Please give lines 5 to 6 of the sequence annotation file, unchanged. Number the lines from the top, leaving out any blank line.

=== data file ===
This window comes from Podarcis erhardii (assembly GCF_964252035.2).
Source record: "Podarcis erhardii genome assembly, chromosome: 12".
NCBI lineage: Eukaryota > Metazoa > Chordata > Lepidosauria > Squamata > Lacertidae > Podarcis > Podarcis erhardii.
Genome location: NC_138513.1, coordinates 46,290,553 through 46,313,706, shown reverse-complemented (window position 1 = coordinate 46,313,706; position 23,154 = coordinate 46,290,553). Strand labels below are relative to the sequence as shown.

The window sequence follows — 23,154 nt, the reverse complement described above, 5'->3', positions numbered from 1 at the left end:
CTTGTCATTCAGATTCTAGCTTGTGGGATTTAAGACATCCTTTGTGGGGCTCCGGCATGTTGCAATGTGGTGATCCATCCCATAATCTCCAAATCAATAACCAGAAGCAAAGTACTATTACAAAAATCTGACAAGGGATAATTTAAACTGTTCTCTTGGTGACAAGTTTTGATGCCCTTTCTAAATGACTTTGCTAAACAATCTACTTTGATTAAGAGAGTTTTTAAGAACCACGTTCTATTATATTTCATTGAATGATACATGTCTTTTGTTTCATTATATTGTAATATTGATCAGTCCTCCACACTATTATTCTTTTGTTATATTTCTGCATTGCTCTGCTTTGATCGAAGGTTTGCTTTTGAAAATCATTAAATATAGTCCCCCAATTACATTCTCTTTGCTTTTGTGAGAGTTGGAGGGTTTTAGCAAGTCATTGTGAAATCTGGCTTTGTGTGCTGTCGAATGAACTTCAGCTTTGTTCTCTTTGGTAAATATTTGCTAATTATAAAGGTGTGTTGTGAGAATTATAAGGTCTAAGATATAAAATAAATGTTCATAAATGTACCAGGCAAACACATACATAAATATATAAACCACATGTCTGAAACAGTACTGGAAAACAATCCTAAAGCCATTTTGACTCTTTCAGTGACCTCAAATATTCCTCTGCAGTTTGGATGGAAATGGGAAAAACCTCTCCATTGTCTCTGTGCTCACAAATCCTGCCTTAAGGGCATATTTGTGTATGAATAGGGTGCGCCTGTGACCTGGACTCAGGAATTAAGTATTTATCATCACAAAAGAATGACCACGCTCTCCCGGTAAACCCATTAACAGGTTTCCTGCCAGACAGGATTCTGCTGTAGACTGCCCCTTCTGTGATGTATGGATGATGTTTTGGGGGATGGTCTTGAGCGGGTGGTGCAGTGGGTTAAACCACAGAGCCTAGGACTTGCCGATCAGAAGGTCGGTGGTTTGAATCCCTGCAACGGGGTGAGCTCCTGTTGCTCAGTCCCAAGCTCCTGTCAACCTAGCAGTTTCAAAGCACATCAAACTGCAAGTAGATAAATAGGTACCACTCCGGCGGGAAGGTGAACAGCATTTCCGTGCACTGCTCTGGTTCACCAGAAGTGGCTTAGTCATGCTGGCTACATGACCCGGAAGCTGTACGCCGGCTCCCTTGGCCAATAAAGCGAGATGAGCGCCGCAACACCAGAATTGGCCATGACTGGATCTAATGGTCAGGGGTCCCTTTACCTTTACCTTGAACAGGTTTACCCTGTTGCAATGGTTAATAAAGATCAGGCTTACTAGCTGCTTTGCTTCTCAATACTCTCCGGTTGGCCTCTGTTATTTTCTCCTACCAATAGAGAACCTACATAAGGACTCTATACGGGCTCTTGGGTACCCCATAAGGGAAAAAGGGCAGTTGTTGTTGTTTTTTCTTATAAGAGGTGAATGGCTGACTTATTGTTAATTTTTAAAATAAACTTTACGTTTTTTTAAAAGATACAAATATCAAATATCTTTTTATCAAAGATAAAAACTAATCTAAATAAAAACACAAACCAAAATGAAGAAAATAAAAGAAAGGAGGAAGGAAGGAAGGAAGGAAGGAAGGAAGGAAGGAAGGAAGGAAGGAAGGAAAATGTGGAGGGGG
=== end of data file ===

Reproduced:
The window sequence follows — 23,154 nt, the reverse complement described above, 5'->3', positions numbered from 1 at the left end:
CTTGTCATTCAGATTCTAGCTTGTGGGATTTAAGACATCCTTTGTGGGGCTCCGGCATGTTGCAATGTGGTGATCCATCCCATAATCTCCAAATCAATAACCAGAAGCAAAGTACTATTACAAAAATCTGACAAGGGATAATTTAAACTGTTCTCTTGGTGACAAGTTTTGATGCCCTTTCTAAATGACTTTGCTAAACAATCTACTTTGATTAAGAGAGTTTTTAAGAACCACGTTCTATTATATTTCATTGAATGATACATGTCTTTTGTTTCATTATATTGTAATATTGATCAGTCCTCCACACTATTATTCTTTTGTTATATTTCTGCATTGCTCTGCTTTGATCGAAGGTTTGCTTTTGAAAATCATTAAATATAGTCCCCCAATTACATTCTCTTTGCTTTTGTGAGAGTTGGAGGGTTTTAGCAAGTCATTGTGAAATCTGGCTTTGTGTGCTGTCGAATGAACTTCAGCTTTGTTCTCTTTGGTAAATATTTGCTAATTATAAAGGTGTGTTGTGAGAATTATAAGGTCTAAGATATAAAATAAATGTTCATAAATGTACCAGGCAAACACATACATAAATATATAAACCACATGTCTGAAACAGTACTGGAAAACAATCCTAAAGCCATTTTGACTCTTTCAGTGACCTCAAATATTCCTCTGCAGTTTGGATGGAAATGGGAAAAACCTCTCCATTGTCTCTGTGCTCACAAATCCTGCCTTAAGGGCATATTTGTGTATGAATAGGGTGCGCCTGTGACCTGGACTCAGGAATTAAGTATTTATCATCACAAAAGAATGACCACGCTCTCCCGGTAAACCCATTAACAGGTTTCCTGCCAGACAGGATTCTGCTGTAGACTGCCCCTTCTGTGATGTATGGATGATGTTTTGGGGGATGGTCTTGAGCGGGTGGTGCAGTGGGTTAAACCACAGAGCCTAGGACTTGCCGATCAGAAGGTCGGTGGTTTGAATCCCTGCAACGGGGTGAGCTCCTGTTGCTCAGTCCCAAGCTCCTGTCAACCTAGCAGTTTCAAAGCACATCAAACTGCAAGTAGATAAATAGGTACCACTCCGGCGGGAAGGTGAACAGCATTTCCGTGCACTGCTCTGGTTCACCAGAAGTGGCTTAGTCATGCTGGCTACATGACCCGGAAGCTGTACGCCGGCTCCCTTGGCCAATAAAGCGAGATGAGCGCCGCAACACCAGAATTGGCCATGACTGGATCTAATGGTCAGGGGTCCCTTTACCTTTACCTTGAACAGGTTTACCCTGTTGCAATGGTTAATAAAGATCAGGCTTACTAGCTGCTTTGCTTCTCAATACTCTCCGGTTGGCCTCTGTTATTTTCTCCTACCAATAGAGAACCTACATAAGGACTCTATACGGGCTCTTGGGTACCCCATAAGGGAAAAAGGGCAGTTGTTGTTGTTTTTTCTTATAAGAGGTGAATGGCTGACTTATTGTTAATTTTTAAAATAAACTTTACGTTTTTTTAAAAGATACAAATATCAAATATCTTTTTATCAAAGATAAAAACTAATCTAAATAAAAACACAAACCAAAATGAAGAAAATAAAAGAAAGGAGGAAGGAAGGAAGGAAGGAAGGAAGGAAGGAAGGAAGGAAGGAAGGAAGGAAAATGTGGAGGGGG